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Showing: 41-50 results of 6974

CHAPTER I. TIFLIS—BAKU. "Ceci non!" A spacious apartment, its polished parquet strewn with white bearskins and the thickest and softest of Persian rugs; its panelled walls hung with Oriental tapestries, costly daggers, pistols, and shields of barbaric, but beautiful, workmanship, glistening with gold and silver. Every detail of the room denotes the artistic taste of the owner. Inlaid tables and Japanese cabinets are littered with... more...

Red and Slim found the two strange little animals the morning after they heard the thunder sounds. They knew that they could never show their new pets to their parents.   There was a spatter of pebbles against the window and the youngster stirred in his sleep. Another, and he was awake. He sat up stiffly in bed. Seconds passed while he interpreted his strange surroundings. He wasn't in his own home, of course. This was out in the... more...

"Sammywell, has ta seen Swindle latly?" "Nay, Mally, aw havn't seen him for a matter ov two or three wick." "Well, aw wish tha'd been at chapel yesterdy mornin." "Wor ther summat extra like." "Eah, ther wor summat extra; an summat at wod ha made thee oppen thi e'en. Aw wor nivver so surprised i' mi life. Swindle an his wife wor thear,—an tho' it isn't oft aw tak noatice o' fowk, aw couldn't help dooin soa, an it wor a treeat to see em."... more...

CHAPTER I. AN APPANAGE OF ROYALTY. A good many years ago—before Julius Cæsar landed at Dover, in fact, and while the architect's plans for Stonehenge were still under consideration—England was inhabited by a civilised and prosperous people, who did not care about travelling, and who were renowned for their affability to strangers. The climate was warm and equable; there were no fogs, no smoke, no railways, and no politics. The... more...

Chapter VI. O! It is great for our country to die, where ranks are contending;Bright is the wreath of our fame; Glory awaits us for aye--Glory, that never is dim, shining on with light never ending--Glory, that never shall fade, never, O! never away. Percival. Notwithstanding the startling intelligence that had so unexpectedly reached it, and the warm polemical conflict that had been carried on within its walls, the night passed peacefully... more...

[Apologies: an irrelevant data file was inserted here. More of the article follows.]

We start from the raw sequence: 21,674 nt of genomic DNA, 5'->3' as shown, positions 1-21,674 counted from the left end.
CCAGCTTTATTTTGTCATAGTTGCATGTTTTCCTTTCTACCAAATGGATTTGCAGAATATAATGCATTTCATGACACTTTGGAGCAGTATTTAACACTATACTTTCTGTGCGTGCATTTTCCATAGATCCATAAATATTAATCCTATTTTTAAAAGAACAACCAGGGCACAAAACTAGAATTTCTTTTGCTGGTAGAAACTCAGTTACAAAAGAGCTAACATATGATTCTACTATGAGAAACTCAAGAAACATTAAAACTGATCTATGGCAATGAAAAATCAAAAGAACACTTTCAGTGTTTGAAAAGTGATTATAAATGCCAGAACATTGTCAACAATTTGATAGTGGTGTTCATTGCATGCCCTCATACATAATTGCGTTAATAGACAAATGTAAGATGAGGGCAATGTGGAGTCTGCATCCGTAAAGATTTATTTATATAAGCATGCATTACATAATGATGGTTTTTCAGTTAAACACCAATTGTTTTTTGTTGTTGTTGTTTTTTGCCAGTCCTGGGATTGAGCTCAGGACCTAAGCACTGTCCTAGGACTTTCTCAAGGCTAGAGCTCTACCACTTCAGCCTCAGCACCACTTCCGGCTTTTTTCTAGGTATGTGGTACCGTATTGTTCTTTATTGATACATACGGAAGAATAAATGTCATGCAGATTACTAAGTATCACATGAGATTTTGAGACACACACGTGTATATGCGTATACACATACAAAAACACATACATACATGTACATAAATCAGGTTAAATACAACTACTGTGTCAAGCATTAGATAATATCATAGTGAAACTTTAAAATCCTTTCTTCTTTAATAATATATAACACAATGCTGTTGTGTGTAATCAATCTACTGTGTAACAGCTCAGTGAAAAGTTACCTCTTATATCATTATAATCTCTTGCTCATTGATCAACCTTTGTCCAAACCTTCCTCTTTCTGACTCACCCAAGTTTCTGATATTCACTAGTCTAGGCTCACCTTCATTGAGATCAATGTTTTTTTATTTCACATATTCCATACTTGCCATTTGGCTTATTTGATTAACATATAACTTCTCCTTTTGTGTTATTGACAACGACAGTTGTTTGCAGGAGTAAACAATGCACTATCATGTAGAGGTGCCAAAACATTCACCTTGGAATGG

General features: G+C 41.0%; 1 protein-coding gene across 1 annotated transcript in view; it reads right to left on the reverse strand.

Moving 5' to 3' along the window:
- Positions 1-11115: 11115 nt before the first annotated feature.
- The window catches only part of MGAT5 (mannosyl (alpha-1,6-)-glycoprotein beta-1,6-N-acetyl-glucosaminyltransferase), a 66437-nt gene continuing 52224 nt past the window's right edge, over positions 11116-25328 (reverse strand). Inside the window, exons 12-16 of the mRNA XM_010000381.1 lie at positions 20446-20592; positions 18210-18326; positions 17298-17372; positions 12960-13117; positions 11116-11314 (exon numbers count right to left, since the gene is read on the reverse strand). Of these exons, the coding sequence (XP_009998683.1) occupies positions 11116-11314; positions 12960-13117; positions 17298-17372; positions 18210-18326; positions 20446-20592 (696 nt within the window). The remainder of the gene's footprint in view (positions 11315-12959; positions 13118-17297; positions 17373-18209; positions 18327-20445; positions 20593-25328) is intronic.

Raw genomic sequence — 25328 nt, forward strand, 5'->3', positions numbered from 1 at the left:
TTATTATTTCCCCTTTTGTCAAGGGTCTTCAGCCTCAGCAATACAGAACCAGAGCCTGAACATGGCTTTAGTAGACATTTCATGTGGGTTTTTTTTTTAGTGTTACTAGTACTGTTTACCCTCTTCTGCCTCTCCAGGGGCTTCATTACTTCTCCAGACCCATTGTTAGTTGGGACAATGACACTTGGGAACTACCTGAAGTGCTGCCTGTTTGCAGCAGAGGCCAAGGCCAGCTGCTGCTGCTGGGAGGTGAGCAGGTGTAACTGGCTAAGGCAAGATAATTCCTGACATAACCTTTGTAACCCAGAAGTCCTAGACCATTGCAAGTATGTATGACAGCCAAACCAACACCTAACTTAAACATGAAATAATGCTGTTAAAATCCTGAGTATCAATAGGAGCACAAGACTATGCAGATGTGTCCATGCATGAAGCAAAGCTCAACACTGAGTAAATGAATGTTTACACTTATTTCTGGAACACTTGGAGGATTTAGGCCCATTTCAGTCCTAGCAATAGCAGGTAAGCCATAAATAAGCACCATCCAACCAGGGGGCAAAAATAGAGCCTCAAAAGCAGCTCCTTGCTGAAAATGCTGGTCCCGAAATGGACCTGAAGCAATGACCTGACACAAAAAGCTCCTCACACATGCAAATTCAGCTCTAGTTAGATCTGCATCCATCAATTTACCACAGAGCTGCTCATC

CHAPTER I. A QUARREL. The great Abbey of Westminster was approaching its completion; an army of masons and labourers swarmed like bees upon and around it, and although differing widely in its massive architecture, with round Saxon windows and arches, from the edifice that was two or three generations later to be reared in its place,—to serve as a still more fitting tomb for the ashes of its pious founder,—it was a stately abbey,... more...

It is often recorded in Scripture that Jesus was moved by compassion; and we are told in this verse that after the disciples of John had come to Him and told Him that their master had been beheaded, that he had been put to a cruel death, He went out into a desert place, and the multitude followed Him, and that when He saw the multitude He had “compassion” on them, and healed their sick. If He were here to-night in person, standing in... more...

FIRST PART—FIRE AT VALPINSON These were the facts:— I. In the night from the 22nd to the 23rd of June, 1871, towards one o'clock in the morning, the Paris suburb of Sauveterre, the principal and most densely populated suburb of that pretty town, was startled by the furious gallop of a horse on its ill-paved streets. A number of peaceful citizens rushed to the windows. The dark night allowed these only to see a peasant in his... more...

Chapter One. A Sad Mistake. The last few rays of a cold September sunset were streaming through the High Street of a large and populous village called Redford, in the county of Surrey, lighting up the pretty red-brick cottages and casting a deep shadow beyond the quaint and tumble-down old porch which led to the church. A few mellow shafts had slipped by it, and, struggling through the iron bars of a massive gate, travelled up a long gravel... more...

CHAPTER I THE MAYO FUSILIERS "What am I to do with you, Terence? It bothers me entirely; there is not a soul who will take you, and if anyone would do so, you would wear out his patience before a week's end; there is not a dog in the regiment that does not put his tail between his legs and run for his bare life if he sees you; and as for the colonel, he told me only the other day that he had so many complaints against you, that he was fairly... more...